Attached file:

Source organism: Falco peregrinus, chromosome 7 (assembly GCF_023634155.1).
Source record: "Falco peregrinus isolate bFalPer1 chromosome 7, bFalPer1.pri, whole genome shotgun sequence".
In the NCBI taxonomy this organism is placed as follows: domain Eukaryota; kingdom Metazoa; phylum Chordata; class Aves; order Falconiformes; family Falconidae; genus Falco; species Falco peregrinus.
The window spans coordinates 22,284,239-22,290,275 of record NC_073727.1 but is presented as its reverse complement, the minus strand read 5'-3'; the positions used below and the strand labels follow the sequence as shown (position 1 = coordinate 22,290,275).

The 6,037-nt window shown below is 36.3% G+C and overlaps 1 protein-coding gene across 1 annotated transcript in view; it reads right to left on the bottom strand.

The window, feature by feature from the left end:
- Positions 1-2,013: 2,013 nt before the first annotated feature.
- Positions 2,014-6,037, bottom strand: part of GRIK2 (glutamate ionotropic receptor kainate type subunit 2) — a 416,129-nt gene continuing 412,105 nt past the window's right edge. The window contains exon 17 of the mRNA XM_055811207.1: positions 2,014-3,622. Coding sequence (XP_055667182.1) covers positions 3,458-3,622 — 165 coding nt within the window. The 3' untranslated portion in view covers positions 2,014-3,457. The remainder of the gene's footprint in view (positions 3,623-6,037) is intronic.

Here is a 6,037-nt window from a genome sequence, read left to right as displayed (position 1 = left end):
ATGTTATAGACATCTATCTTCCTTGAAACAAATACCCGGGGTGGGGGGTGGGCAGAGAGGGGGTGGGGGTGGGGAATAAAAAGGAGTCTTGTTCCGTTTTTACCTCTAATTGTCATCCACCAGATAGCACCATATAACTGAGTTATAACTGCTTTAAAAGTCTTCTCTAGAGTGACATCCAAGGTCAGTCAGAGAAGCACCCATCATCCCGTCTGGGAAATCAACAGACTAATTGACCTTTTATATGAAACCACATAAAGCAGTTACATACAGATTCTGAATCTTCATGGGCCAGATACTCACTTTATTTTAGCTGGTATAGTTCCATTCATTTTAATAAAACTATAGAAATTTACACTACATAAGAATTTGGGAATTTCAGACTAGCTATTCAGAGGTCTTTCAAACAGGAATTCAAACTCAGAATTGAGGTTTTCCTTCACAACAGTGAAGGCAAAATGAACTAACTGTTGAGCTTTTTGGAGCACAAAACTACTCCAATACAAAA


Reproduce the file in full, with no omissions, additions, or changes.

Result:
Source organism: Falco peregrinus, chromosome 7 (assembly GCF_023634155.1).
Source record: "Falco peregrinus isolate bFalPer1 chromosome 7, bFalPer1.pri, whole genome shotgun sequence".
In the NCBI taxonomy this organism is placed as follows: domain Eukaryota; kingdom Metazoa; phylum Chordata; class Aves; order Falconiformes; family Falconidae; genus Falco; species Falco peregrinus.
The window spans coordinates 22,284,239-22,290,275 of record NC_073727.1 but is presented as its reverse complement, the minus strand read 5'-3'; the positions used below and the strand labels follow the sequence as shown (position 1 = coordinate 22,290,275).

The 6,037-nt window shown below is 36.3% G+C and overlaps 1 protein-coding gene across 1 annotated transcript in view; it reads right to left on the bottom strand.

The window, feature by feature from the left end:
- Positions 1-2,013: 2,013 nt before the first annotated feature.
- Positions 2,014-6,037, bottom strand: part of GRIK2 (glutamate ionotropic receptor kainate type subunit 2) — a 416,129-nt gene continuing 412,105 nt past the window's right edge. The window contains exon 17 of the mRNA XM_055811207.1: positions 2,014-3,622. Coding sequence (XP_055667182.1) covers positions 3,458-3,622 — 165 coding nt within the window. The 3' untranslated portion in view covers positions 2,014-3,457. The remainder of the gene's footprint in view (positions 3,623-6,037) is intronic.

Here is a 6,037-nt window from a genome sequence, read left to right as displayed (position 1 = left end):
ATGTTATAGACATCTATCTTCCTTGAAACAAATACCCGGGGTGGGGGGTGGGCAGAGAGGGGGTGGGGGTGGGGAATAAAAAGGAGTCTTGTTCCGTTTTTACCTCTAATTGTCATCCACCAGATAGCACCATATAACTGAGTTATAACTGCTTTAAAAGTCTTCTCTAGAGTGACATCCAAGGTCAGTCAGAGAAGCACCCATCATCCCGTCTGGGAAATCAACAGACTAATTGACCTTTTATATGAAACCACATAAAGCAGTTACATACAGATTCTGAATCTTCATGGGCCAGATACTCACTTTATTTTAGCTGGTATAGTTCCATTCATTTTAATAAAACTATAGAAATTTACACTACATAAGAATTTGGGAATTTCAGACTAGCTATTCAGAGGTCTTTCAAACAGGAATTCAAACTCAGAATTGAGGTTTTCCTTCACAACAGTGAAGGCAAAATGAACTAACTGTTGAGCTTTTTGGAGCACAAAACTACTCCAATACAAAA